Are you seeking the world of reality? Periodically I will hear some less-than-thoughtful person criticize our lifestyle or demean that which we may be doing by saying, “Hey, get real. Join the real world.” May I communicate with each of you that the real world is that which our prophet, Church leaders, and scriptures define. It is President Gordon B. Hinckley who is walking in the real world. How blessed we are to have him!
A number of years ago, as I was leaving the Church Office Building a day or two before Christmas, I found myself walking next to Elder Bruce R. McConkie. We wished each other a merry Christmas. I drove home and surmised he did the same. The day after Christmas the telephone rang. It was David Wirthlin, the administrator of the LDS Hospital.
“Guess what happened just before Christmas?” he asked.
“I don’t know,” I replied.
“Elder Bruce R. McConkie came to the hospital. He asked if he could give a few blessings. With permission granted, he went from room to room placing his hands on the heads of several dozen patients.”
That is the real world, isn’t it?
Be an effective giver.
There is a line that all must step over. It marks the place where an individual goes from receiving more pleasure from giving than from receiving gifts.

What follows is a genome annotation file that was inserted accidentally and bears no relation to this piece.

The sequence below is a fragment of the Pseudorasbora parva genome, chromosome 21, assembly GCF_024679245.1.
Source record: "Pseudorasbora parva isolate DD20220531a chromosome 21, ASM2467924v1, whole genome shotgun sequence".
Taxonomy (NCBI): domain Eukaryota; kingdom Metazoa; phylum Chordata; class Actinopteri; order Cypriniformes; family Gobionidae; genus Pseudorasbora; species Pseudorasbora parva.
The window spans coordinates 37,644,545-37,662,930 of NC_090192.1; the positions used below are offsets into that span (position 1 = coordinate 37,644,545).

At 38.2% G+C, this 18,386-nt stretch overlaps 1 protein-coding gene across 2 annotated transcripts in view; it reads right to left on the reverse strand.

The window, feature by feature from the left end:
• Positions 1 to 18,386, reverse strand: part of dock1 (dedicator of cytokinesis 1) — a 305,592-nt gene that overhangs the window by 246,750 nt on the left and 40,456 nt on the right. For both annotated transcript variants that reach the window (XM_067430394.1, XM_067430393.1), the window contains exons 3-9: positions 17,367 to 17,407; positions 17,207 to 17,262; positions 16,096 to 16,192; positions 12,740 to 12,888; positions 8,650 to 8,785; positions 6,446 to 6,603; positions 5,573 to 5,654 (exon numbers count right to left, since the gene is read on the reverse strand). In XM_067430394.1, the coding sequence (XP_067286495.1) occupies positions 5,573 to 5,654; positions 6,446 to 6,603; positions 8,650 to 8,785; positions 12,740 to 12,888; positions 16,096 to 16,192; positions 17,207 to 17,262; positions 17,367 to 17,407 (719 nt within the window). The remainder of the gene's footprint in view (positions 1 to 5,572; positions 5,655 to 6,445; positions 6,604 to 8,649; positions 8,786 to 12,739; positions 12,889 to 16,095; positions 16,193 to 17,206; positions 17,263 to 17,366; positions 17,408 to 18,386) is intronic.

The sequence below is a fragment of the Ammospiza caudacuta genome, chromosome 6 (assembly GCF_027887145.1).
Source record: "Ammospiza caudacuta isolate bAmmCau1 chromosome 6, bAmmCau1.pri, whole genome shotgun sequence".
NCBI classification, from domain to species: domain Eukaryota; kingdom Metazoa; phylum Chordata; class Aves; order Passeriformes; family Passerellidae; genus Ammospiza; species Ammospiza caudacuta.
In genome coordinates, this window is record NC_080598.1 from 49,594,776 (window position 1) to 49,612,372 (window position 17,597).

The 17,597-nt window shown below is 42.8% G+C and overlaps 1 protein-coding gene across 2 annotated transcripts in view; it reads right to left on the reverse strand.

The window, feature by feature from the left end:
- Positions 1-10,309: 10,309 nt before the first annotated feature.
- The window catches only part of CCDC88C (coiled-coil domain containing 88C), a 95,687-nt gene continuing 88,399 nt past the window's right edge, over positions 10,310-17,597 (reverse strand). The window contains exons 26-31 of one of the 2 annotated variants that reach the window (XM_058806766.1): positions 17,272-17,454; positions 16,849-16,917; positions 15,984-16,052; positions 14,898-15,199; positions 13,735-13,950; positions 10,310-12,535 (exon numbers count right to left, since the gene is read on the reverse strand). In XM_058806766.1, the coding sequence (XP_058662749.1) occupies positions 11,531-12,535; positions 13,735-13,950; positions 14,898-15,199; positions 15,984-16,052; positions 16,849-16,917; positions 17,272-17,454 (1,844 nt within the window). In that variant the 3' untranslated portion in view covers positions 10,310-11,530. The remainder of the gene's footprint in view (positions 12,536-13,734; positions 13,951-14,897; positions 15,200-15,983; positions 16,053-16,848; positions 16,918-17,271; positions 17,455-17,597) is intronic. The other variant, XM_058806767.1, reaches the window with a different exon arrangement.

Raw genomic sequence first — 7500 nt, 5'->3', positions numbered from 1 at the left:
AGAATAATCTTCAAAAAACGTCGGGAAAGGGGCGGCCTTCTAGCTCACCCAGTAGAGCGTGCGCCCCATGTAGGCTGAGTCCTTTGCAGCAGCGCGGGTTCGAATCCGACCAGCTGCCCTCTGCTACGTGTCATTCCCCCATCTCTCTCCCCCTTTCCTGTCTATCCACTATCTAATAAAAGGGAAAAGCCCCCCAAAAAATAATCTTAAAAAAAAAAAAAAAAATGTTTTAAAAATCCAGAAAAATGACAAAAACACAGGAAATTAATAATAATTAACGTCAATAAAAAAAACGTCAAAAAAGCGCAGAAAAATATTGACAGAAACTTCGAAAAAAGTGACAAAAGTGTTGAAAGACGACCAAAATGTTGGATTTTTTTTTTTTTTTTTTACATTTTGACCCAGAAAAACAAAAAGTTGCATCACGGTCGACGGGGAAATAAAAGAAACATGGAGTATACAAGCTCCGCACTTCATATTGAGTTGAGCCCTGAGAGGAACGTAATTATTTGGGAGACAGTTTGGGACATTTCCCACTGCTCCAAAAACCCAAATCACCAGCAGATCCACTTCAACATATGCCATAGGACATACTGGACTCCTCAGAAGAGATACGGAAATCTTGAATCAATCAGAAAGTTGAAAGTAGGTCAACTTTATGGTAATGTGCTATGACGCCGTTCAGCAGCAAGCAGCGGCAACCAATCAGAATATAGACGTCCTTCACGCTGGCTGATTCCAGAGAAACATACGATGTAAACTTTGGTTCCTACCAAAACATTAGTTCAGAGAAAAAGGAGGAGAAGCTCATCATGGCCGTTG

As seniors in high school, several of us had decided to sub for Santa. We had been given the name of a single mother who had three little children. They lived in a rather dismal apartment house with dirty walls, steps, and hallways. The whole building needed a coat of paint and a scrubbing. The doors didn’t fit very well.
We gathered food, toys, and clothes. Excitedly we ascended a rickety staircase to the door with the number on it that we had been given.
A tired woman invited us in. There were no warm lights or even a tree to greet us. Her little children seemed too frightened to speak. As we placed the gifts around a tree we had bought and did some decorating, we observed a large, quite new television set. Our gifts were soon distributed, signaling that it was time for us to leave. The little family said very little as we slipped out of that dark place to go home. Father greeted me as I arrived home.
“How did it go?” he asked.
“Fine, Dad, except,” I sputtered, “they had this large TV set.” That was a time when many families could not afford a big television or even a small one.
My father said something like, “What does that have to do with it?”
I stammered, “Well, why didn’t the lady buy Christmas toys, decorations, and food for her family instead of the big TV?”
“Maybe that is all they have for any happiness in their lives,” Dad said.
I realized that what he said was true. We had observed how little else they had. Suddenly my whole immature attitude spun around. We had blessed four people and that was all that mattered. We are never quite the same after an experience like that. Some of my own pettiness evaporated that night as I realized how much we had enjoyed giving those gifts.
President Howard W. Hunter said: